Early Church Eucharist

I am a truth seeking Christian, attend mass weekly with my Catholic wife.

When we state a creed at mass, it is said that Jesus is consubstantial with the Father. Why is the Eucharist transubstantiated and not consubstantiated? Is it really necessary to differentiate, especially when no one can prove either way?

Hi Markie Boy,

Thanks for the questions and an honest openness to whatever Truth may be! We’re glad to have you here.

Here’s a simple breakdown of the words…

Consubstantial: con, “with,” substantial, “substance”
Transubstantial: trans, “change,” substantial, “substance”

The Son (and Holy Spirit) are consubstantial with the Father, since they are all “with the same substance,” that substance being God. Each Person of the Trinity is God, though we say they are distinguished “by relation,” which is a discussion perhaps for another day.

Lutherans, for example, believe in a consubstantial Eucharist… Jesus becomes one substance with the bread, so to speak, in that he is in, with, around that substance of bread, but there remains the actual substance of bread (and wine).

Catholics say that the substances of bread and wine are annihilated during the consecration, such that only the substance of the flesh and blood of Christ are present (together with the other elements of the Eucharist, which are His Soul and Divinity). In fact, we say the whole Christ (Body, Blood, Soul, and Divinity) is under each form, or species (the bread/wine distinction, which we now call the “accidents” of bread and wine due to their retaining their shape, color, smell, taste, etc., as opposed to the “essence,” or fundamental being, OR SUBSTANCE of bread or wine).

And we say this not only because of this being the persistent tradition, but also because it is also the plain meaning of Christ’s words, “This is my body… This is my blood.” If God can truly become a man, certainly that man can truly become like food and drink.

Does this help?

Consubstantiated would mean that both bread and Jesus have the one same essence or substance. What Transubstantiation says is that after consecration, the essence or the substance of the bread, which was “bread”, changes to the essence or substance of Jesus, Body and Blood, Soul and Divinity. The bread and the Lord don’t have one singular essence or substance which they both happen to have; but rather the essence or substance of the bread and the wine are destroyed, it’s gone, and replaced with the essence or substance of the Lord.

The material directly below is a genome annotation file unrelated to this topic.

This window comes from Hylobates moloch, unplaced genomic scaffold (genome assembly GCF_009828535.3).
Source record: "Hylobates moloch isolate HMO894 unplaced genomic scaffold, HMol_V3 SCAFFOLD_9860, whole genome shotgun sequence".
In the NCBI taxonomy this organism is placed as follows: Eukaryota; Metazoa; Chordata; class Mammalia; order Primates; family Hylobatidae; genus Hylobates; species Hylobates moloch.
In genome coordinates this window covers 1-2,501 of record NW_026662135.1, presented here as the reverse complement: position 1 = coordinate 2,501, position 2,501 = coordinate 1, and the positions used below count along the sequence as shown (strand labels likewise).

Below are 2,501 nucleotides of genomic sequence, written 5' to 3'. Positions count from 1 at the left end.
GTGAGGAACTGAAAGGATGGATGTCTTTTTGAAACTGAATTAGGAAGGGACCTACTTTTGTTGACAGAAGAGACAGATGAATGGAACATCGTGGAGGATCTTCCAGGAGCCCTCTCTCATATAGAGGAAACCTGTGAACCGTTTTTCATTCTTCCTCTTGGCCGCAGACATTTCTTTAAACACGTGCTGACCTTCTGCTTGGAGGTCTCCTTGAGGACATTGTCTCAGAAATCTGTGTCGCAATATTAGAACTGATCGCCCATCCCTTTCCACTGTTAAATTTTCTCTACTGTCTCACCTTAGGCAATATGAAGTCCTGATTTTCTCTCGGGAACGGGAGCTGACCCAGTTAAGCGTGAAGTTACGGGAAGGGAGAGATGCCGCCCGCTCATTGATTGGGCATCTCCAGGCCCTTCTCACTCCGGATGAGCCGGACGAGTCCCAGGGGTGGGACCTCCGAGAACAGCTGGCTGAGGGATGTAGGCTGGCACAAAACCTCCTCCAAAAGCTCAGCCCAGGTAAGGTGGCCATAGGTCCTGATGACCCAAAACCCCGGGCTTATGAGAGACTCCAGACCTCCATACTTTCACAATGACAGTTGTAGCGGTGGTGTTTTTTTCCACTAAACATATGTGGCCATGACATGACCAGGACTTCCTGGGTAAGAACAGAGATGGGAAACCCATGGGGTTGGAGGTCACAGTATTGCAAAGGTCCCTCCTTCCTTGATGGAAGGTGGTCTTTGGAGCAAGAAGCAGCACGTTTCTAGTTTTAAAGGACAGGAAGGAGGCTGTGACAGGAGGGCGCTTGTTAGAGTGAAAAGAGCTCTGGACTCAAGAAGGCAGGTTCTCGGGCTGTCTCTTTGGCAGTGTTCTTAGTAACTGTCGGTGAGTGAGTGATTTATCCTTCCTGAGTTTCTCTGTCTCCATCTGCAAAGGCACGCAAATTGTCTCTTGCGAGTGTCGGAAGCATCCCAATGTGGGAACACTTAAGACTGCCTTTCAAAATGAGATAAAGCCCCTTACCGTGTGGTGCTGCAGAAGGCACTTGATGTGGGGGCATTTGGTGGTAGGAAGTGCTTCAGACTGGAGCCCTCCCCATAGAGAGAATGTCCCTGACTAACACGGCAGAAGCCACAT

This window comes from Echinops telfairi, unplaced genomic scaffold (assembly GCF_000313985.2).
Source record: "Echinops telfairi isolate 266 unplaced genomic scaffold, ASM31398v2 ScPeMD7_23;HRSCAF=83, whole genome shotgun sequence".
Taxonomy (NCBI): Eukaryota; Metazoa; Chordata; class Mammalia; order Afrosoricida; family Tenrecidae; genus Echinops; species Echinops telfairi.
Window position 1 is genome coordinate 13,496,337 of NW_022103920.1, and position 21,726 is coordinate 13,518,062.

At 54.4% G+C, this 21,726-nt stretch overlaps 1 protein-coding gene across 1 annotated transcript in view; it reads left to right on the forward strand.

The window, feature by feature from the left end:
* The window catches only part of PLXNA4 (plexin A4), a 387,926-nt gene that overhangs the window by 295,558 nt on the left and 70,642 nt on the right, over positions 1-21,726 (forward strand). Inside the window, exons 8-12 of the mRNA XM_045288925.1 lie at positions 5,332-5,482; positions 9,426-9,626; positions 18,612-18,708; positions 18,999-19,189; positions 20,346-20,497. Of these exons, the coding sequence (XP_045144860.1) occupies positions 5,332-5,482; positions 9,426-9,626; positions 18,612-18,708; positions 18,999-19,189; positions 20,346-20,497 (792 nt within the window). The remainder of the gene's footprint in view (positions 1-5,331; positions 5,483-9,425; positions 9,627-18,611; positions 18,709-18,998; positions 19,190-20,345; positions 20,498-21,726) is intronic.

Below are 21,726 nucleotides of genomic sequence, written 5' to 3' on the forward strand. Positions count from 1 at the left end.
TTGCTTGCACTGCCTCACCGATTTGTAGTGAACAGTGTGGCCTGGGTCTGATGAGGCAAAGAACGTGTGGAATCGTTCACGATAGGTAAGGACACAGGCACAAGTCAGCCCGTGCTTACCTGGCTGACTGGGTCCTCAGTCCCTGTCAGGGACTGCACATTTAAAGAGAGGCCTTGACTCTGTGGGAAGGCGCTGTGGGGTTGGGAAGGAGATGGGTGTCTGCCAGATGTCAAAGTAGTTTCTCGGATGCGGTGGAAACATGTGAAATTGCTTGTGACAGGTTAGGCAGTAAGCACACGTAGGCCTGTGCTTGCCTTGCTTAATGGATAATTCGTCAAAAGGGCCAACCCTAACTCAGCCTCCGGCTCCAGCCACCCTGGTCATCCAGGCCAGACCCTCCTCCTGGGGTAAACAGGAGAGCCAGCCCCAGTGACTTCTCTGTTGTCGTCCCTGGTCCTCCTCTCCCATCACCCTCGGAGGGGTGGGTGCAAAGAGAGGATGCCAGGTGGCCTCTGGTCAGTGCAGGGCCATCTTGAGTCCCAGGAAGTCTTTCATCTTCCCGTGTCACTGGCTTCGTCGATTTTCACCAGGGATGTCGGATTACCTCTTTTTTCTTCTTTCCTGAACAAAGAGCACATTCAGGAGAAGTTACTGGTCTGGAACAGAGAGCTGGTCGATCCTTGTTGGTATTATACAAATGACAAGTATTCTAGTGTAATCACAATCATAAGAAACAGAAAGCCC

The Catholic Encyclopedia has an article on Consubstantiation, the heretical doctrine that the substance of Christ’s body and blood coexist with the substance of the bread and wine, a belief that is apparently held by many Lutherans and Anglicans.

Actually we do not say the substance of the bread or wine is annihilated because that has profound philosophical implications as the terminus ad quem of annihilation is nothingness.

Aquinas well addresses this matter in the Summa Theologica, III, ques. 75. He also addresses this in the Quaestiones quodlibeta V, ques. 6, art. 1. The substance of bread and the substance of wine, respectively, is changed.

While we say that the whole Christ is present in each species it must be accounted for through the doctrine of Eucharistic concomitance. In other words, at the moment of consecration the bread is changed into the Body of Christ, because it is the living Christ where the Body is present then of necessity the Blood must be present as must the soul. The divinity is hypostatically united and therefore is also present. Similarly with the contents of the chalice which becomes the Blood of Christ and concomitantly is present the Body, Soul and Divinity.

Good to know. :thumbsup:

Well…it’s the lingering after effect of having taught courses in dogmatic theology.